Two and a half miles up, the raindrops begin their journey towards the earth. Reaching a terminal velocity of about 20 mph, about 7 minutes pass before they strike the copper roof of the old home.
I hear hollow drumbeats ring out with each glancing blow, signaling the start of another passing storm.
The house is empty, but it’s sure not quiet.
Although the coroner removed the body a week ago, the faint smell of decomposing flesh still wanders the halls and settles in vacant rooms, now loud with a thundering herd of pouring rain galloping across the roof.
The former tenant missed his next tomorrow by a few hours, and every successive future year with each new trip around the sun. For him, time is meaningless now because that earthly measure halted when he quit breathing.
And I can say with 100% certainty, we each will cease to inhabit a place on this planet and there’s nothing you or I can do about it.
But we still have what’s left of today.
While we occupy space and use oxygen, there is at least a glimpse of tomorrow; so we have to figure out the best use of the limited time we’re provided.
Should we spend it hoping?
I think hope is a great emotion, but it’s a lousy planning tool and accomplishes nothing tangible.
So what about dreaming of something better? Again, great to get the mind working, but dreaming is to mental gymnastics exercising the neurons.
But we can still plan for things to change, right? I guess it depends on how those plans lead to action.
Our passing friend did all those things. But his plans for next week fell apart. His hopes for a brighter tomorrow dimmed and the dreams he never reached became meaningless.
I know many people fear death, don’t want to read about it, and refuse to talk about it because it brings so much unknown. But I promise it’ll show up, anyway.
And I don’t think it’s death we need to fear; Instead, we need to fear not living life while we can and end up passing with no benefit provided to those left behind.
Once we’re dead, all the time worrying about what happens next immediately becomes time wasted.
If you believe you’re created with a soul and still need to make plans for it, get that done today!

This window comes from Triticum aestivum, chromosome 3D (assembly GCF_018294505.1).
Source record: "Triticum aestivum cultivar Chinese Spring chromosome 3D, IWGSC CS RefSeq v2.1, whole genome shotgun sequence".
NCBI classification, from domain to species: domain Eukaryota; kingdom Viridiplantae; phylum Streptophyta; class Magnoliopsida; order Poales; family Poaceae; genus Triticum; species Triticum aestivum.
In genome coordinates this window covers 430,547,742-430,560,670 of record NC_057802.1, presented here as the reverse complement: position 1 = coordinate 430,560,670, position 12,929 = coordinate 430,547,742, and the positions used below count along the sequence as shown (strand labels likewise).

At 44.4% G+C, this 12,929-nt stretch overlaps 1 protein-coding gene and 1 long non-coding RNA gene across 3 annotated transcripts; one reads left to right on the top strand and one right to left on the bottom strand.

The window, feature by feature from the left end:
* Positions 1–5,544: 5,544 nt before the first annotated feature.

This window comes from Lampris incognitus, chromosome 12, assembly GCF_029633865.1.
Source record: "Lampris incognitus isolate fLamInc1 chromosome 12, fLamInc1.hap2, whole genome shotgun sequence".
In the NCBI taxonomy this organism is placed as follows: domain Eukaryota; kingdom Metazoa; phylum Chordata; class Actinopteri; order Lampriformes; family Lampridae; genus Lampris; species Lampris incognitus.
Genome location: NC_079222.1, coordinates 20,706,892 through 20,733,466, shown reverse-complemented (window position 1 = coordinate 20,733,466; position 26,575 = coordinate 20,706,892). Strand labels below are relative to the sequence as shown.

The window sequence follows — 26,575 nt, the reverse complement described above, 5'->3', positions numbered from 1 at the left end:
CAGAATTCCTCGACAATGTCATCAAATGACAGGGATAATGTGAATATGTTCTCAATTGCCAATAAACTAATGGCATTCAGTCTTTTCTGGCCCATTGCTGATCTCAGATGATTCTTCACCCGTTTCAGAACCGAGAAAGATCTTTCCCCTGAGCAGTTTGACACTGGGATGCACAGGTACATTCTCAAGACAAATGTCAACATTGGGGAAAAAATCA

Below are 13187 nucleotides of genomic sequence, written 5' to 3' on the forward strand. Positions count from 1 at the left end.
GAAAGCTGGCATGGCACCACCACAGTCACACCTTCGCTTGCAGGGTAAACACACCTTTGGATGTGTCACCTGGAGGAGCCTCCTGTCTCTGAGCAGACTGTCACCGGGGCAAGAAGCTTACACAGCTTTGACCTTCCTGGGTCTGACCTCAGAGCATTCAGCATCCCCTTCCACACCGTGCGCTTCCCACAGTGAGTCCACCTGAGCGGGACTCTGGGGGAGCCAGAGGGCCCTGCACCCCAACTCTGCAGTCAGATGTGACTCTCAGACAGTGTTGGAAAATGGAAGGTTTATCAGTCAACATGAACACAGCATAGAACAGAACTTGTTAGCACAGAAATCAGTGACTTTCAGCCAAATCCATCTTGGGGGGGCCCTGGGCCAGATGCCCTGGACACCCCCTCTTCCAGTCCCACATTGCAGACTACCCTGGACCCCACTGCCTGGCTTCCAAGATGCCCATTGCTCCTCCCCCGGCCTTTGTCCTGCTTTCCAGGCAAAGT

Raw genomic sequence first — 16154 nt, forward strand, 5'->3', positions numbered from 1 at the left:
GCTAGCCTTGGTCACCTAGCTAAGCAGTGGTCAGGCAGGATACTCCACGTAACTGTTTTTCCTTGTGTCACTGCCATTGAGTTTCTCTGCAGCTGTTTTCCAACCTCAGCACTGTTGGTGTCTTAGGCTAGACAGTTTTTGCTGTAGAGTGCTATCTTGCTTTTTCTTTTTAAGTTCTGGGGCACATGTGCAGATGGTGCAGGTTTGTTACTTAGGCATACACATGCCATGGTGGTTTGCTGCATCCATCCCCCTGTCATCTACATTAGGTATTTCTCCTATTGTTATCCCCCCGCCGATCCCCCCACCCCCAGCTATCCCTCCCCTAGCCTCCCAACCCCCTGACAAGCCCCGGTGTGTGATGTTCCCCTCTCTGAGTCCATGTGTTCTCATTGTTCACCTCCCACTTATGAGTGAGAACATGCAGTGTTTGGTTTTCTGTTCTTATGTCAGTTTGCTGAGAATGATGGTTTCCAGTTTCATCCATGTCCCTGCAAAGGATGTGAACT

And for atheists who believe there is no soul and no Higher Power, death is meaningless anyway; you never need to consider it again.
Either way, I believe our focus must be on living with a purpose and the challenge is figuring out how.
Psychologists tell us living with purpose translates to living with importance. We are social animals by design and rely on being part of a group for survival. When we integrate with others, we seek meaning by feeling needed.
We can spend thousands of dollars and take all kinds of online tests trying to find our special purpose, but it is money wasted if we never feel like our life is important to someone.
But don’t look to social media to fulfill your desire for self worth. Facebook and Instagram always let you down. The “social” aspect of their names is misleading. These apps connect, but they socialize no one. More accurately, they divide.
Instead, look closer to home.
Realize that we should measure our worth only against our own internal gauge of importance. I’m not saying we must feel superior to others or to inflate our self-worth. This is not about our ego.
It simply means you must love who you are first before anyone external can validate your need for belonging.
How you figure that out is a mystery only you can solve, but it takes focus and work.
Once the idea of importance grows, your feeling of purpose will grow exponentially along with it.
Then it’s time to live the life you want to, planning for tomorrow but always knowing we are only promised the moment we live in and nothing more.
So we need to use it wisely.